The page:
Successful infrared thermography
Published: 05 April, 2016
Some suggest it can take years to become an expert in infrared (IR) imaging. However, to get there a bit quicker, FLIR has identified 10 critical (and common) thermography pitfalls that are well worth avoiding in order to ensure the capture of successful thermograms: over-emphasising temperature measurements; ignoring temperature measurements; not assessing the risk; misidentifying parts; not being open-minded; not understanding the science; not understanding the limitations of IR; not understanding the capabilities of IR; over-reaching; and complacency. PWE reports.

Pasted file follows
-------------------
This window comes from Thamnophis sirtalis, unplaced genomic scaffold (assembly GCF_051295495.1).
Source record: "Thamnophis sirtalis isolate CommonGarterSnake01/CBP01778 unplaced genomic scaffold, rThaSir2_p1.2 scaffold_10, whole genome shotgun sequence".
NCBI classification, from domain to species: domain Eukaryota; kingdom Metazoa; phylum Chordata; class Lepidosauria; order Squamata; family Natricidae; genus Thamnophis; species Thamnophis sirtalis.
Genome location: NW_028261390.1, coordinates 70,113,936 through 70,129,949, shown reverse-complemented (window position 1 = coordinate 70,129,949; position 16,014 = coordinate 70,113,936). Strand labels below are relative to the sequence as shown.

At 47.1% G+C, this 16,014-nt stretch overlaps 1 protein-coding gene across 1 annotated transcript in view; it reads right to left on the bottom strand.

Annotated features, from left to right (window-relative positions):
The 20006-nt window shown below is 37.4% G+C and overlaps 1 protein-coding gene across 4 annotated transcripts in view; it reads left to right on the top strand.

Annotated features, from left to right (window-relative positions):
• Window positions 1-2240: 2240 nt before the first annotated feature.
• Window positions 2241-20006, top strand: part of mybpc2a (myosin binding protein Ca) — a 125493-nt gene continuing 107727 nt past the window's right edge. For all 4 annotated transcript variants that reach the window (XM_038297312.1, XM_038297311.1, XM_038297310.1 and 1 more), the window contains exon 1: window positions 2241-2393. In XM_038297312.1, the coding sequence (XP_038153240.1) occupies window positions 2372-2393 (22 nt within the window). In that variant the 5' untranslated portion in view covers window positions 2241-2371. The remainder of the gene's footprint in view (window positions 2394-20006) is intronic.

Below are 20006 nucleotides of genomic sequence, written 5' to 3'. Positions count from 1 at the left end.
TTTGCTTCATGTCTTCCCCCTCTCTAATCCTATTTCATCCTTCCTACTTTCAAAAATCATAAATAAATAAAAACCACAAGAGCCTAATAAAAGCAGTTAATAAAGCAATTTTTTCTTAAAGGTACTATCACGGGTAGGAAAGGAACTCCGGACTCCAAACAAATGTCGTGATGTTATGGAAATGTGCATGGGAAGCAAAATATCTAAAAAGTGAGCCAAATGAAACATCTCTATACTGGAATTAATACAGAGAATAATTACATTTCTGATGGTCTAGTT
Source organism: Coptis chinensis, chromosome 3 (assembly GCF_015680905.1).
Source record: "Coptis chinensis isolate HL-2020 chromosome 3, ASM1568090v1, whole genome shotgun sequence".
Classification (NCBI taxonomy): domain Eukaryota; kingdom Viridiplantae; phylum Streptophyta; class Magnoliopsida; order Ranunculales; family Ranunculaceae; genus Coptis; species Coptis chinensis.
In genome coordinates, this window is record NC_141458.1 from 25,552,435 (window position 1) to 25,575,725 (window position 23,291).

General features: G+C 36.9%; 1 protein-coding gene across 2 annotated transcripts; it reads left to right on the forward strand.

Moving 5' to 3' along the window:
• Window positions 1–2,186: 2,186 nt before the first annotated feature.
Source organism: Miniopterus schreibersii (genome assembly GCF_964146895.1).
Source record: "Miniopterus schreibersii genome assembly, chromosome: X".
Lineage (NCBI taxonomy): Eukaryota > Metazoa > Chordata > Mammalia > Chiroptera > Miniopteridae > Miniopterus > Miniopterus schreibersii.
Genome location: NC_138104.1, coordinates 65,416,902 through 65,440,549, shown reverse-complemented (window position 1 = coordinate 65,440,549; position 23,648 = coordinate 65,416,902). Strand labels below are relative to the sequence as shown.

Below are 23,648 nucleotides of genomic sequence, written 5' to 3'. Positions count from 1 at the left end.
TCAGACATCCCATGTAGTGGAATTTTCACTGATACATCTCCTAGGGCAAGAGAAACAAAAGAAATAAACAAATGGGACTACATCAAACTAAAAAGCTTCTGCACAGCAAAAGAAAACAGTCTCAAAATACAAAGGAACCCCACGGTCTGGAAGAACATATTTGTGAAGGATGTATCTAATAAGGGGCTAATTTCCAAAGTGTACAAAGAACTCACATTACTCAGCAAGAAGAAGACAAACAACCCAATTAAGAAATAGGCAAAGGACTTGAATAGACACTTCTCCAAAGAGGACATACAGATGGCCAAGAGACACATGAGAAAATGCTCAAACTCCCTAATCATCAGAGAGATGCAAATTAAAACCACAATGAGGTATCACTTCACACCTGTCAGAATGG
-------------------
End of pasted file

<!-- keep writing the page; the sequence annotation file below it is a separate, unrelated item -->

Over-emphasising temperature measurements
Qualitative thermography has a strong role to play in IR imaging success, such as knowing whether it’s the temperature or the thermal pattern that’s most important. FLIR explains it has encountered many examples of this over the years. A notable case involved a large, 45 kg battery that despite only being under the influence of an 85 mA trickle charge, was showing high heat. The thermographer was trying to measure the temperature, but in reality, there was no need as it was plain to see that the internal resistance was exceptionally high. In fact, the battery was almost a short circuit – if the breaker had closed it would have failed catastrophically.
An experienced thermographer knows when to spend time measuring temperature, and when not. This was a clear, near-critical failure that demanded immediate attention without the need for temperature measurements.
Ignoring temperature measurements